Blow for Sidmouth anti-cliff erosion bid

PUBLISHED: 18:08 16 August 2011

TALKS HOPE: Paul Griew (centre) and fellow Cliff Road residents want to slow cliff erosion.

TALKS HOPE: Paul Griew (centre) and fellow Cliff Road residents want to slow cliff erosion.

NATURAL England experts have objected to a bid by residents to slow the decline of Sidmouth’s crumbling coastline – because the scheme will halt rapid erosion.

Cliff Road homeowners hope to reach an agreement with the body over their proposals for a £900,000 rock revetment along the base of cliffs near Pennington Point.

A group of residents, turned activists, spent £10,000 on a planning application they think will prevent catastrophic flooding of the town, protect Alma Bridge and the coastal footpath, and save their properties from toppling into the sea.

But Natural England says the proposed rock revetment is in “direct conflict” with a shoreline management plan for the area.

Experts say in a report: “This stretch is one of the most productive sources of rare Triassic fossil vertebrates and new finds are regularly made in the cliff falls.

“The revetment will prevent erosion, halting natural processes which maintain fresh sections and provide a renewed supply of fallen fossil bearing rocks for study.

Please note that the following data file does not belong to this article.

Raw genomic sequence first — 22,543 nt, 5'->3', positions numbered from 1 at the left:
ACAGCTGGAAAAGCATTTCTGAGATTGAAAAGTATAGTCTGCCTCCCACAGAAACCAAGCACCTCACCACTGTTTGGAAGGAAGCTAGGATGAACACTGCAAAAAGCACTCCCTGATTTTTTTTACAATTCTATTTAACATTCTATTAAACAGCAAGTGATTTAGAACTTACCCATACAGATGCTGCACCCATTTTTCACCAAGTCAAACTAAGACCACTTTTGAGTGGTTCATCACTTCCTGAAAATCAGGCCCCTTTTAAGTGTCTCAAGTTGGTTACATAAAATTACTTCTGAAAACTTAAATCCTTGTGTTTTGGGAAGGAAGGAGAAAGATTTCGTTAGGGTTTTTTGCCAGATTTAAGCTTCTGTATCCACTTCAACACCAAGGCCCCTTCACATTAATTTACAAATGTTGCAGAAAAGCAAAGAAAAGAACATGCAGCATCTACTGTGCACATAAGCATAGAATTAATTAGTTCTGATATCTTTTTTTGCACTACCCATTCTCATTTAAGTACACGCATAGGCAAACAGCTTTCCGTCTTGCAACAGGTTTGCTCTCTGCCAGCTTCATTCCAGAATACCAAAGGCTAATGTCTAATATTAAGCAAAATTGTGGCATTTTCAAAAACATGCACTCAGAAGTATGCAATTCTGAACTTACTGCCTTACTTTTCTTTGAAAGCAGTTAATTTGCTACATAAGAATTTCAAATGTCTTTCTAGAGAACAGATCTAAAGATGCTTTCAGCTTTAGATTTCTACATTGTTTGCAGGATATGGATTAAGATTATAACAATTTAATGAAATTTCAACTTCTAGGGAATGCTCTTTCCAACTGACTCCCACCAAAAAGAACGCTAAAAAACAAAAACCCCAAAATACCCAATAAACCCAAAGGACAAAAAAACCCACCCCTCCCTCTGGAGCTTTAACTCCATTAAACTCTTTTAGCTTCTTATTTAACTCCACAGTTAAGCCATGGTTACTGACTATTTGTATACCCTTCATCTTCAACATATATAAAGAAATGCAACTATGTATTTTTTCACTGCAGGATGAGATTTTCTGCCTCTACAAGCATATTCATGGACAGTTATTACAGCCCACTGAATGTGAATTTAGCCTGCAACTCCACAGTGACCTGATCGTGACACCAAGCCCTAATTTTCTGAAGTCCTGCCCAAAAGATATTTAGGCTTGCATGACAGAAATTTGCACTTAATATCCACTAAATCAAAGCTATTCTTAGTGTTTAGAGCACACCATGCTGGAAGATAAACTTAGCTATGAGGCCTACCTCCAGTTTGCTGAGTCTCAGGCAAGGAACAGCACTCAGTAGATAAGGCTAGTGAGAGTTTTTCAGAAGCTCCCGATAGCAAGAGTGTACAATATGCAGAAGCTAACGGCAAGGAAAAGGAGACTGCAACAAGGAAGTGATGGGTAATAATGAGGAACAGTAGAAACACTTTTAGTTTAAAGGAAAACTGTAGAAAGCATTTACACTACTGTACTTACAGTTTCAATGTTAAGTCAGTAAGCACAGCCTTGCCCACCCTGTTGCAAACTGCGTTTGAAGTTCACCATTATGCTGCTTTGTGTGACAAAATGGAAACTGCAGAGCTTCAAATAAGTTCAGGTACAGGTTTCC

“The construction, in our view, will permanently change the landscape character of this area from one of naturalness and wilderness to one where a man-made structure dominates.”

They also claim the retaining wall will have “a permanent major adverse visual impact”.

Residents were due meet with Natural England representatives and a district council officer this week to discuss objections, but talks were delayed until September.

A decision by East Devon District Council (EDDC) on the fate of the 240metre granite wall – which has garnered widespread public support - is expected in October or November.

Cliff Road campaigner Paul Griew said: “We’ll discuss possible options, find out what the objections and key issues are, and see if we can find some common ground.

“They want natural erosion to continue at 10cm a year, and so do we.

“Since the rock islands were built the rate has been 20 to 30 times greater.

“Our plans are the only option we’ve yet heard that will actually achieve our objectives. We’re only too pleased to listen to other ideas.

“If we can’t find an agreement we’ll press ahead with the planning application. At least we’ll know we tried to reach and agreement.”

National Trust representatives also told the district council in an objection: “Developments might impede natural processes or obscure exposed geology.”


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